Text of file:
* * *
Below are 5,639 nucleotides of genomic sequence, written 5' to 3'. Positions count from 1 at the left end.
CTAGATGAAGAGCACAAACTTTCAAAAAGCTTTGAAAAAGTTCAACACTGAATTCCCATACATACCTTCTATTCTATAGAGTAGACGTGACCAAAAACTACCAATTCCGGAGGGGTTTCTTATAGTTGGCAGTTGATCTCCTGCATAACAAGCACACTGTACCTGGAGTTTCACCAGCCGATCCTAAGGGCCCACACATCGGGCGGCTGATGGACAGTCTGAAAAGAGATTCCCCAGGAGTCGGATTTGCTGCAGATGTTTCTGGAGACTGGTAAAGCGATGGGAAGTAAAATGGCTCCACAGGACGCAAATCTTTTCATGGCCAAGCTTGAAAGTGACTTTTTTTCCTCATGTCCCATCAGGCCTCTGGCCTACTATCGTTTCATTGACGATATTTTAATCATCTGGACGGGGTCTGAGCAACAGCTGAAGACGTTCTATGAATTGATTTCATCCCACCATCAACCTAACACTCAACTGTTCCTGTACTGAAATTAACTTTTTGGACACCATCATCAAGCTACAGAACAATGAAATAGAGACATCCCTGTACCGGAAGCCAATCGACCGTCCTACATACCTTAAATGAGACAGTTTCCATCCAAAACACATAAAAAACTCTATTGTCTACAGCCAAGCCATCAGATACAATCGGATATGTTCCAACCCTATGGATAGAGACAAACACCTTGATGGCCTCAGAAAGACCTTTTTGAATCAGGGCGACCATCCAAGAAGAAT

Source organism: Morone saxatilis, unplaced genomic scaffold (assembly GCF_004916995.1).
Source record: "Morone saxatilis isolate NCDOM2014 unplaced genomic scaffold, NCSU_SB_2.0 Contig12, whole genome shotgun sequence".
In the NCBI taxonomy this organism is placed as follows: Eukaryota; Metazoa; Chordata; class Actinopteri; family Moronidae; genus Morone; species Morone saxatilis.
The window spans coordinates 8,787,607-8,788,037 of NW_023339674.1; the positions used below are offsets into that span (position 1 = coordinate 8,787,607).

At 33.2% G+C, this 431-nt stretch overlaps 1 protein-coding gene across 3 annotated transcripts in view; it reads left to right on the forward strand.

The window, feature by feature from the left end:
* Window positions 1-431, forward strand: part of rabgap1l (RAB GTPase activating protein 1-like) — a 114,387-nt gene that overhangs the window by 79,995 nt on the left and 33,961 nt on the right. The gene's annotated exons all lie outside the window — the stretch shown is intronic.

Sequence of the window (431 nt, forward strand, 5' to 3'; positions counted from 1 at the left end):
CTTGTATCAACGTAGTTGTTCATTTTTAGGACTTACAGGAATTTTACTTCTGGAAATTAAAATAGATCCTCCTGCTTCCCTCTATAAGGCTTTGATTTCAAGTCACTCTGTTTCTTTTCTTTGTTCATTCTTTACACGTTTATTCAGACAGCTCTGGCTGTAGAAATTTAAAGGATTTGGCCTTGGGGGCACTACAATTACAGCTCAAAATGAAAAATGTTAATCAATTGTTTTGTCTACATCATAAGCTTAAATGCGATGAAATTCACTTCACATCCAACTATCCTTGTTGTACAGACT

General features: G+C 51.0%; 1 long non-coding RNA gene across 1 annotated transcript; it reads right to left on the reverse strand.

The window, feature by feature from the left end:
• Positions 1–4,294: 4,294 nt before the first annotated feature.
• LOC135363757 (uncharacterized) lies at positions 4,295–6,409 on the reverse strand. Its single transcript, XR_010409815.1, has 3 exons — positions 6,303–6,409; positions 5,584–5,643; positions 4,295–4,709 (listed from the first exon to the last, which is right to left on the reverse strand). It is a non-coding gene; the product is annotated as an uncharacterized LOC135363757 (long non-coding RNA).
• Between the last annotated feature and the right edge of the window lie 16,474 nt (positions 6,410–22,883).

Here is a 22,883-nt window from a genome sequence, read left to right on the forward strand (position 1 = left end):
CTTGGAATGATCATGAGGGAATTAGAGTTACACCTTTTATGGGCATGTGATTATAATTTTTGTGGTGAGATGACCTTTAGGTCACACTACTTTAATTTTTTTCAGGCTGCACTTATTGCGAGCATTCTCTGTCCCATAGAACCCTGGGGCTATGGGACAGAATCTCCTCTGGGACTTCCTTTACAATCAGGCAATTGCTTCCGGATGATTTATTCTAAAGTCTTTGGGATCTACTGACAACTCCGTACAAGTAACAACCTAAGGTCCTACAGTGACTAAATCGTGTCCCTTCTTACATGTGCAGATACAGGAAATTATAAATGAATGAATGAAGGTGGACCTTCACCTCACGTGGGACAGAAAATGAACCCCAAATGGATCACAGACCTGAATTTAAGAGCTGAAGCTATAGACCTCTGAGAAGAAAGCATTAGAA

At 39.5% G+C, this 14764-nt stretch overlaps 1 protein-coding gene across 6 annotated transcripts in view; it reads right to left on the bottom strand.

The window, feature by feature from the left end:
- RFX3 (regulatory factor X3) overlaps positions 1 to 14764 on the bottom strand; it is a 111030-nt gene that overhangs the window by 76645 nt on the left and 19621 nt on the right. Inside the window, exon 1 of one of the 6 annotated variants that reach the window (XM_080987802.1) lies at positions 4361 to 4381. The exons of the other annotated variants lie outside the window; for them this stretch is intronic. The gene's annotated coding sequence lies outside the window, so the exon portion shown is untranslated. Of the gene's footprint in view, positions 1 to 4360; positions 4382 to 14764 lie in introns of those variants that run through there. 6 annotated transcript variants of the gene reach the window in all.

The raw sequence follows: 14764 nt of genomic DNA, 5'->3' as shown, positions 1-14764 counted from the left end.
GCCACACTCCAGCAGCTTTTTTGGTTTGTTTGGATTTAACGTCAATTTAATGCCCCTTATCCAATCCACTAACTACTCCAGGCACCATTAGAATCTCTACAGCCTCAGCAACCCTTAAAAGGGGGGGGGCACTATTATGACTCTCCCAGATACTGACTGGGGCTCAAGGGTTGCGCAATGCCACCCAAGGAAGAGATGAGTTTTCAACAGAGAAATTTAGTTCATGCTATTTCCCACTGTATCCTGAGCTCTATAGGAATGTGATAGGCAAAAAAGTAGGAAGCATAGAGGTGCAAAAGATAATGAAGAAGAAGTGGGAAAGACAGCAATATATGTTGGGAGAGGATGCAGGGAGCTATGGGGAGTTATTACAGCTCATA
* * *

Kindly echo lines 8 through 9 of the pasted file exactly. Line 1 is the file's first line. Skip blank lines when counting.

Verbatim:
The window, feature by feature from the left end:
* Window positions 1-431, forward strand: part of rabgap1l (RAB GTPase activating protein 1-like) — a 114,387-nt gene that overhangs the window by 79,995 nt on the left and 33,961 nt on the right. The gene's annotated exons all lie outside the window — the stretch shown is intronic.